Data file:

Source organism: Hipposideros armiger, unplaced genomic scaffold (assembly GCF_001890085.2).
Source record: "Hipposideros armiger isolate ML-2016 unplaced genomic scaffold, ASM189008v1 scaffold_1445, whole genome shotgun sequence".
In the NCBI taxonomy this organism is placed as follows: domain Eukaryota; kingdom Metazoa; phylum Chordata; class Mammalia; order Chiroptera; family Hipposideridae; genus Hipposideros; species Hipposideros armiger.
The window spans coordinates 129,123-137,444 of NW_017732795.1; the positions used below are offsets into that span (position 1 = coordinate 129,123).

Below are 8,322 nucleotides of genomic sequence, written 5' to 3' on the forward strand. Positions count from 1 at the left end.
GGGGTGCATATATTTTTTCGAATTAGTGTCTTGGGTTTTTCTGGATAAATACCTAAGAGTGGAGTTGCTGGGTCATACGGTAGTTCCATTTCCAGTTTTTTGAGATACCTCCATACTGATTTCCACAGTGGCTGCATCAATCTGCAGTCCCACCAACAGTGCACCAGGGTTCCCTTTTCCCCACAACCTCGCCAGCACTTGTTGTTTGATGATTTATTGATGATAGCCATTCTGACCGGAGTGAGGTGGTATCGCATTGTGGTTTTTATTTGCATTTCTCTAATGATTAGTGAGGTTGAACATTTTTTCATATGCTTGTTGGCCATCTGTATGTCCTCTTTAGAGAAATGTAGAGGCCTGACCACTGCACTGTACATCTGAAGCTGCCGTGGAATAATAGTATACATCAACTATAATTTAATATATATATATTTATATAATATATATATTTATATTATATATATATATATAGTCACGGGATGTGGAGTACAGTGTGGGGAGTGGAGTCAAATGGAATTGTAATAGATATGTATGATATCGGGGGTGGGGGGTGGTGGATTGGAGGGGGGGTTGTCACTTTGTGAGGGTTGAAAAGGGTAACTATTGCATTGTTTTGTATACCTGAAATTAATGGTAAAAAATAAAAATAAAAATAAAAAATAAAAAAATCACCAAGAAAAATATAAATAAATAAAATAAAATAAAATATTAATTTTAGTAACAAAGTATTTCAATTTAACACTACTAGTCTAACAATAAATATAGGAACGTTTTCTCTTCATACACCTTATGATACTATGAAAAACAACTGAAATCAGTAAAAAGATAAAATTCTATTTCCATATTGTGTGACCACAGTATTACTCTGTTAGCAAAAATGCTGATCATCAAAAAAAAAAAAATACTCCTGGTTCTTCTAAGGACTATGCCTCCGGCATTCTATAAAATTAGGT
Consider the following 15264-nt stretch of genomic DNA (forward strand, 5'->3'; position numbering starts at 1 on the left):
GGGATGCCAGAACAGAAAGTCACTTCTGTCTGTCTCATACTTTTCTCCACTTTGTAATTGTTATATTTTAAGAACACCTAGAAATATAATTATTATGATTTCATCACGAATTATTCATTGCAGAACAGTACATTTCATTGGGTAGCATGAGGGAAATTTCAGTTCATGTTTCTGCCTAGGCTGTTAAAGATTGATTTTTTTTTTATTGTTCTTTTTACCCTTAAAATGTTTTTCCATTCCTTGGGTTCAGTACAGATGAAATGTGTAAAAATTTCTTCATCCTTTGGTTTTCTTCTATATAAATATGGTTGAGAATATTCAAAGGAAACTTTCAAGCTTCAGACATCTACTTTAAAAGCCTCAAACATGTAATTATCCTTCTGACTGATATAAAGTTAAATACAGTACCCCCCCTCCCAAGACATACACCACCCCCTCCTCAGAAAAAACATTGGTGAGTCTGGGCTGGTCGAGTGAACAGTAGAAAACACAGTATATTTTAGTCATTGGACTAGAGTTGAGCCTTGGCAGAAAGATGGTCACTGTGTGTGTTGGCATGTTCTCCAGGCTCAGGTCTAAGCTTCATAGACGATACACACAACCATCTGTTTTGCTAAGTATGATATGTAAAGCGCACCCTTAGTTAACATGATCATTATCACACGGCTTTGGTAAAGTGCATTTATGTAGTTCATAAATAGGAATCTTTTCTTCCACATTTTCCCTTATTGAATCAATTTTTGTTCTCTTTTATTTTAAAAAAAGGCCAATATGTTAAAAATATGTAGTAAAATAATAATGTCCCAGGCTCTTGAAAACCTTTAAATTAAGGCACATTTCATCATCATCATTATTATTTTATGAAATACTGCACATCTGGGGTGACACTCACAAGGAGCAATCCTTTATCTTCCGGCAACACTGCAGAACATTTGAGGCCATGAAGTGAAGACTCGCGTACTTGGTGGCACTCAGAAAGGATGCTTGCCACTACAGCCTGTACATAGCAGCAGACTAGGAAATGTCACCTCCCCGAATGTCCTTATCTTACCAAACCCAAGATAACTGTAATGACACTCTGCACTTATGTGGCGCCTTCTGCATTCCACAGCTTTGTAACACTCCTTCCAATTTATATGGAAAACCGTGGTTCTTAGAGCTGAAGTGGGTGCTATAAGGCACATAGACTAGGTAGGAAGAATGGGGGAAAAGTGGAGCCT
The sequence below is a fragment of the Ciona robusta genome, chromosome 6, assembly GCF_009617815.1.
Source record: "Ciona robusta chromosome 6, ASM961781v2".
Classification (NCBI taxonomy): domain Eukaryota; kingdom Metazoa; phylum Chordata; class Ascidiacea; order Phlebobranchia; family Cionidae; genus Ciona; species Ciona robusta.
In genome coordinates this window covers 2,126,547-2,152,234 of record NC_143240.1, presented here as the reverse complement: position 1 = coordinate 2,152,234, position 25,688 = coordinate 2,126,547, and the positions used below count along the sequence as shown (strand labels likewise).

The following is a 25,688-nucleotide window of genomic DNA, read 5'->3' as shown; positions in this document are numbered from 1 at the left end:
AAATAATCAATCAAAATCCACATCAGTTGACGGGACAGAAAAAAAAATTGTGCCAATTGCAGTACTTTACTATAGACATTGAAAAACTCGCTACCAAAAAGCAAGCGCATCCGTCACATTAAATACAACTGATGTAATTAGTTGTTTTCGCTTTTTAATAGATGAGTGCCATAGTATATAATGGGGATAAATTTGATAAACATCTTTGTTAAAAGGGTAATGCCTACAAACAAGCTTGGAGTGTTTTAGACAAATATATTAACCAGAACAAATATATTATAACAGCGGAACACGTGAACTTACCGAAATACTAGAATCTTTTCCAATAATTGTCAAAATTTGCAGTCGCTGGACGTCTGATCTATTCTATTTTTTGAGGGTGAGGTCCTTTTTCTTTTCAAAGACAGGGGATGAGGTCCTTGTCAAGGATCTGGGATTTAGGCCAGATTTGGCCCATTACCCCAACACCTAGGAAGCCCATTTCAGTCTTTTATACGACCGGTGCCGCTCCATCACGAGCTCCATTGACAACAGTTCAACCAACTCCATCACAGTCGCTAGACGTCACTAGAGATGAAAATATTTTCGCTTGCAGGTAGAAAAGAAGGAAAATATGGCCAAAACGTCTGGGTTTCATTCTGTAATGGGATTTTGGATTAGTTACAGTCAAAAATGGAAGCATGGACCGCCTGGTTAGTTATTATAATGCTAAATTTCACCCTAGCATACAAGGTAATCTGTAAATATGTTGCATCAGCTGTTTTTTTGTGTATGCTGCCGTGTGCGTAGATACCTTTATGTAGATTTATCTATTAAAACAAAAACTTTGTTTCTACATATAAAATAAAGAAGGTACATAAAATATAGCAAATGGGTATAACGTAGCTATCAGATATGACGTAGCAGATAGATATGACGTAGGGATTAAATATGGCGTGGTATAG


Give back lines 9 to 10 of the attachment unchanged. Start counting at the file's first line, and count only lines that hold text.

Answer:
The sequence below is a fragment of the Ciona robusta genome, chromosome 6, assembly GCF_009617815.1.
Source record: "Ciona robusta chromosome 6, ASM961781v2".